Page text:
delivering an additional test stimulation via the stimulation electrode.
25. The method of claim 19, wherein the patient response includes one of symptom reduction, evoked potentials, subjective sensations, or paraesthesia.
26. A device comprising:
a catheter having a proximal end and a distal end and a lumen extending between the proximal end and the distal end of the catheter to deliver a therapeutic substance to target tissue;
a stiffening stylet removably positioned within the lumen and having a proximal end and a distal end, wherein the distal end of the stylet extends beyond the distal end of the catheter; and
at least one stimulation electrode disposed at the distal end of the stylet to verify proper positioning of the distal end of the catheter with respect to the target tissue.
27. The device of claim 26, wherein the stylet comprises at least one of a tungsten or a titanium material.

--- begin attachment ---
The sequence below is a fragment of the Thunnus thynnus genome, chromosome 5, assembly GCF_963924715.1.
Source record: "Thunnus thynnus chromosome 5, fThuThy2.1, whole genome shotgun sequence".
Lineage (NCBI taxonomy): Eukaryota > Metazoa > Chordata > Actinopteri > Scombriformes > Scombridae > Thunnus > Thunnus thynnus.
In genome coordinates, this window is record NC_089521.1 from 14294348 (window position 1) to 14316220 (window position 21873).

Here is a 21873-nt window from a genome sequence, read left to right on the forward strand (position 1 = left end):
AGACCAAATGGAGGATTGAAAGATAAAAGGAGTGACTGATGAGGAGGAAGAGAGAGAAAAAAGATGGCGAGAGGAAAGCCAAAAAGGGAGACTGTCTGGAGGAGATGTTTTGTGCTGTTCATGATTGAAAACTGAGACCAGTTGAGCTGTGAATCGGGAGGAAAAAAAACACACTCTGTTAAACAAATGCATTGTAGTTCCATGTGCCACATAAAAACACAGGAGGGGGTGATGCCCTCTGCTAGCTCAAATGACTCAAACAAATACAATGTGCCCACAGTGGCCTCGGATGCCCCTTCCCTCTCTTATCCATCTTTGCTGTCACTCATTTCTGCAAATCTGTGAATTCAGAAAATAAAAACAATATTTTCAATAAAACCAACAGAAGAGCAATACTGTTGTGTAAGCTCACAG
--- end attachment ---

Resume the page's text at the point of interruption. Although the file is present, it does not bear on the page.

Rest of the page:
28. The device of claim 26, wherein the stimulation electrode includes one of a monopolar electrode, a bipolar electrode, or a multi-polar electrode.
29. The device of claim 26, wherein the distal end of the stylet is substantially flush with the distal end of the catheter.
30. The device of claim 26, wherein the distal end of the stylet extends beyond the distal end of the catheter.
31. The device of claim 30, wherein the distal end of the stylet extends from between 1 millimeters and 5 millimeters beyond the distal end of the catheter.
32. The device of claim 26, wherein the stimulation electrode comprises a conductive layer disposed at the distal end of the stylet.
33. The device of claim 32, wherein the conductive layer comprises a biocompatible material.
34. The device of claim 32, wherein the conductive layer comprises one of platinum, platinum-iridium or stainless steel.
35. The device of claim 26, wherein the stimulation electrode comprises a bipolar electrode including a conductive layer disposed at the distal end of the stylet and a circumferential ring electrode.
36. A method comprising: